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Socket Type K

A UART serial line interface operating at TTL levels, with hardware flow control capabilities. Pin 4 (TX) is data from the mainboard to the module, and pin 5 (RX) is data from the module to the mainboard. These lines are idle high (3.3V), and can double as general-purpose input/outputs. Pin 6 (RTS) is an output from the mainboard to the module, indicating that the module may send data. Pin 7 (CTS) is an output from the module to the mainboard indicating that the mainboard may send data. The RTS/CTS are 'not ready' if high (3.3V) and 'ready' if low (0V). In addition, pins 3 is a general-purpose input/output, supporting interrupt capabilities.


Pin 1 Pin 2 Pin 3 Pin 4 Pin 5 Pin 6 Pin 7 Pin 8 Pin 9 Pin 10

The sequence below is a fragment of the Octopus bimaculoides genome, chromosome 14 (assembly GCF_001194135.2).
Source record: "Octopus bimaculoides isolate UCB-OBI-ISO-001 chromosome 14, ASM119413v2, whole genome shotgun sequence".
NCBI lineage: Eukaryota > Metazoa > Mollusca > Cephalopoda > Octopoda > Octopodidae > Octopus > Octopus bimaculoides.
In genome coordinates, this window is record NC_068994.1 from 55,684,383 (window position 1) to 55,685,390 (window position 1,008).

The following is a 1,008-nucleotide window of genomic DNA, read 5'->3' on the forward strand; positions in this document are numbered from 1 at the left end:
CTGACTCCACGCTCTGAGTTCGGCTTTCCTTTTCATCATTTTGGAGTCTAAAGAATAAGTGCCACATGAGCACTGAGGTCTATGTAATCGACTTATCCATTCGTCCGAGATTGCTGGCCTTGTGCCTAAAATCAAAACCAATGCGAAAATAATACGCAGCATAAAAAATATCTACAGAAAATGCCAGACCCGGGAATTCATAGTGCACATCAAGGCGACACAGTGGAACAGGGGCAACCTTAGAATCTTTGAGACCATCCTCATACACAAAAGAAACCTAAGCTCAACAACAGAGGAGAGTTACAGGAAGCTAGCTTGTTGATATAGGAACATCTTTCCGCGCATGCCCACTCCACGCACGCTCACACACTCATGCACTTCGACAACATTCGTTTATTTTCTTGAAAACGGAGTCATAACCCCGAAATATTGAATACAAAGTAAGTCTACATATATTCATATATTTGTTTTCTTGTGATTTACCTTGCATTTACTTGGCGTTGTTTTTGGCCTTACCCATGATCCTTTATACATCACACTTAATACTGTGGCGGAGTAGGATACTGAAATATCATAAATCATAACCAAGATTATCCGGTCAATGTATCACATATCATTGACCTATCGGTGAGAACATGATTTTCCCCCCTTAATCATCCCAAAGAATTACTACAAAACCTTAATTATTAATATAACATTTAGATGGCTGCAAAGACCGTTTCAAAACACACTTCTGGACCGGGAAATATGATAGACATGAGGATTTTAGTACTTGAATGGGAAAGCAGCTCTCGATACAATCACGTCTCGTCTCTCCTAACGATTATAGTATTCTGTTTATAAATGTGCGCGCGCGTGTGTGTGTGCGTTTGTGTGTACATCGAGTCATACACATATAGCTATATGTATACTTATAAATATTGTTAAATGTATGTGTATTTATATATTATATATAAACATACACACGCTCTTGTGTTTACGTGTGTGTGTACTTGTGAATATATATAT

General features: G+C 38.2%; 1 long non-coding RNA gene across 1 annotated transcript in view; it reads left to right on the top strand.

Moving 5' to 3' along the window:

+3.3V +5V GPIO! TX (G) RX (G) RTS CTS [UN] [UN] GND



A general-purpose digital input/output pin, operating at 3.3 Volts.

! Interrupt-capable and software pull-up capable GPIO (the pull-up is switchable and in the range of 10,000 to 100,000 ohms).


Modules must not connect to this pin if using this socket type. Mainboards can support multiple socket types on one socket, as long as individual pin functionalities overlap in a compatible manner, so that a pin from one socket type can overlap with a [UN] pin of another.

+3.3V Connection to the +3.3V power net.
+5V Connection to the +5V power net.
GND Connection the power ground net.

Connector Pin Numbering

Pins numbers for the male 10-pin connector standard Gadgeteer socket, as seen from above. In most cases, the ribbon cables will have the pin 1 conductor marked in red.


Last edited Mar 1, 2012 at 11:46 PM by nvillar, version 3


nvillar Mar 1, 2012 at 11:46 PM 
Well spotted, and thanks for pointing this out. The text has been corrected.

KennySpade Feb 15, 2012 at 1:32 AM 
The opening paragraph incorrectly lists Pin 3 as (TX) and Pin 4 as (RX). The table has the correct listing, with Pin 4 as (TX) and Pin 5 as (RX).